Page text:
State Sen. Del Marsh, R-Anniston, said Monday that he’s not in the running in the 2020 U.S. Senate race.

Del Marsh mug

Del Marsh

“I’m not running, and I’ve not made any plans to run,” Marsh said in a telephone interview with The Anniston Star.

Marsh, the president pro tempore of the Alabama State Senate, is one of the most influential people in state government – and a perennial non-candidate for higher office. More than once, the Montgomery rumor mill has pegged him as a strong candidate for governor or U.S. Senate. Marsh has never jumped in to any of those races.

The 2020 race looms large for the GOP because the seat is now held by Sen. Doug Jones, D-Birmingham, who barely squeaked by a scandal-plagued Republican Roy Moore in a 2017 special election. Jones was the first Democrat elected to the Senate from Alabama in a quarter-century, and he could face strong headwinds for re-election.

So far, only two Republicans have said they’re officially in the race: U.S. Rep. Bradley Byrne, R-Mobile, and former Auburn football coach Tommy Tuberville. But Marsh seemed to send hints of a coming run, including Facebook ad in February that criticized Jones on the abortion issue.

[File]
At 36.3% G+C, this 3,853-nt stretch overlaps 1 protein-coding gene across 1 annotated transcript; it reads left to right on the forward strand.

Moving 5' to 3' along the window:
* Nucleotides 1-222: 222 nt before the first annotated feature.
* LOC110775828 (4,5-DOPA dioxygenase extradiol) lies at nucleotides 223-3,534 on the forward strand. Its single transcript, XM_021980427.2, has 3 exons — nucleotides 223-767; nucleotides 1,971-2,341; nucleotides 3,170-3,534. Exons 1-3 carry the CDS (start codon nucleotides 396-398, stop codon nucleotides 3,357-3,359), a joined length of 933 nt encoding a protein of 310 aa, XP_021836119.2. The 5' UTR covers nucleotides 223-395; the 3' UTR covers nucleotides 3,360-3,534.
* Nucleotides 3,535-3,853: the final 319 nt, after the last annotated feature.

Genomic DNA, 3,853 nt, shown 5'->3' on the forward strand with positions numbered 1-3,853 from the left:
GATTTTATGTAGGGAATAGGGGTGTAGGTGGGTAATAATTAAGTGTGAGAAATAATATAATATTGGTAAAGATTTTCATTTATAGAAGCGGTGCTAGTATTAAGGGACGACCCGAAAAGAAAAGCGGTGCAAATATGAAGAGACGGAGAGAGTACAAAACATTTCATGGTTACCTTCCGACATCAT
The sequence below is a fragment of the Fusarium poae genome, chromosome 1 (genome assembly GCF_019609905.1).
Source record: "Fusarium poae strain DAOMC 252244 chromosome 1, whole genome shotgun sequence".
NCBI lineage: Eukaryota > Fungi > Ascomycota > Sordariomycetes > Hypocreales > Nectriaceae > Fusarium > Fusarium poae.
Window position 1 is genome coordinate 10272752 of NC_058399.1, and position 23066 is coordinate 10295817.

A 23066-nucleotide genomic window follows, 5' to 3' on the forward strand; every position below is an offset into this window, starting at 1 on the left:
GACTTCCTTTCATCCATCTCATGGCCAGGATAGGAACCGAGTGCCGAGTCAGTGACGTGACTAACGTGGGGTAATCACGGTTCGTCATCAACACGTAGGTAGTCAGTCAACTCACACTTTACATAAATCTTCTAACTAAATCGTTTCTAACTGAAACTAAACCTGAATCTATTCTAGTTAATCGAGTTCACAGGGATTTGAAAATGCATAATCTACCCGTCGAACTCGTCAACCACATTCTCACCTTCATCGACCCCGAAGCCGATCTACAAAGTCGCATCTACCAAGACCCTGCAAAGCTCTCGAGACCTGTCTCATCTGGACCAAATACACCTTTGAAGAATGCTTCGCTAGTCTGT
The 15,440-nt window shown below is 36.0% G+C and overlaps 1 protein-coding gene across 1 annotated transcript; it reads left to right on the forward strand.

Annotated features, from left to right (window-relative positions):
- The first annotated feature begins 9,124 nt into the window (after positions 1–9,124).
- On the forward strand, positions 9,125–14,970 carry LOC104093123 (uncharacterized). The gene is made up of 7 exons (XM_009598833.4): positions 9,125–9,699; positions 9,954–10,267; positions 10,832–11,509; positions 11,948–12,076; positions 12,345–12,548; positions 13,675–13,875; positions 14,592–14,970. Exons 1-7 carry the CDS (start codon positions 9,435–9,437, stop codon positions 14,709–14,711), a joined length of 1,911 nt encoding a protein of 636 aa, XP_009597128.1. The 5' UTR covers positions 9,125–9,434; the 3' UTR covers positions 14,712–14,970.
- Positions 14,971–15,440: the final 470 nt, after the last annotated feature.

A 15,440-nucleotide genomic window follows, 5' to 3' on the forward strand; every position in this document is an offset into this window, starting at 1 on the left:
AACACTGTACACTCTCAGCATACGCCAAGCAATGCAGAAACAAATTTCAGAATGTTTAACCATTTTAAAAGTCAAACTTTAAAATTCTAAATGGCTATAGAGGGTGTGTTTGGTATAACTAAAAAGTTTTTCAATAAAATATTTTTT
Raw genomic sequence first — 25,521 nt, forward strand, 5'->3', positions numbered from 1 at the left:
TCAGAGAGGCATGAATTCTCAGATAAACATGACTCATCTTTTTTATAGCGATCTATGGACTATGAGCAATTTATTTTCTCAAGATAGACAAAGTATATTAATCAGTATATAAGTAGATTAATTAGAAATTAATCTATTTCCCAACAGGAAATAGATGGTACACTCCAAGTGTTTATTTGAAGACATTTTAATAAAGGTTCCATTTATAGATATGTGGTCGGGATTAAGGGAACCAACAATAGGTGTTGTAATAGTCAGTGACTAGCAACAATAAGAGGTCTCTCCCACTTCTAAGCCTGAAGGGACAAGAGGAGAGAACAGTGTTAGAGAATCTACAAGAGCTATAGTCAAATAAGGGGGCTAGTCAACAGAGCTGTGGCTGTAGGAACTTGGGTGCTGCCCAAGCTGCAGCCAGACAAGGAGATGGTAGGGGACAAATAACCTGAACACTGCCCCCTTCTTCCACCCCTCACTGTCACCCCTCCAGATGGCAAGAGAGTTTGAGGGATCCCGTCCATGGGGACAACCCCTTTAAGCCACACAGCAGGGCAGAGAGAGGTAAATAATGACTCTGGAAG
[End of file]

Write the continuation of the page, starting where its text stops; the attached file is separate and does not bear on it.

Marsh said Monday that he had considered a run, but has decided against it. That comment came during a call about legislation Marsh had filed last week. Marsh’s proposal would add an amendment to the Alabama Constitution of 1901 stating that “only” a citizen of the United States can cast a vote in the Alabama county where they live. The constitution now says “every” citizen living in an Alabama county can cast a vote. The amendment, if it passed, wouldn’t affect provisions that keep some convicted felons from voting.

“It’s clarifying the law,” Marsh said. Marsh said he wasn’t aware of non-citizens actually voting anywhere in Alabama, though he said many states have moved to specify that noncitizens can’t vote.

“I can’t tell you that this is a problem at all,” he said. He said a conservative group asked for the bill and that he wanted to get ahead of potential voting problems. Asked if it was a move to appeal to conservatives in a Senate race, Marsh declared he wasn’t running.

A Mason-Dixon poll earlier this month had Marsh fifth among prospective candidates for the GOP nomination, with 4 percent of Republican voters saying they’d choose him. Roy Moore was the leader in that poll, but with only 27 percent of the vote in a crowded field. A full 25 percent were undecided.

Lori Owens, a political science professor at Jacksonville State University, said name recognition plays a major role in early polls – and she said that Roy Moore’s name recognition is hard to beat. Moore had a long career as a judge in Alabama involved in legal disputes over the Ten Commandments in the courtroom, before a blistering 2017 Senate campaign in which several women accused him of sexual misconduct.

“You can get name ID if you don’t have it,” Owens said. “But usually it takes a lot of money.”

Capitol & statewide reporter Tim Lockette: 256-294-4193. On Twitter @TLockette_Star.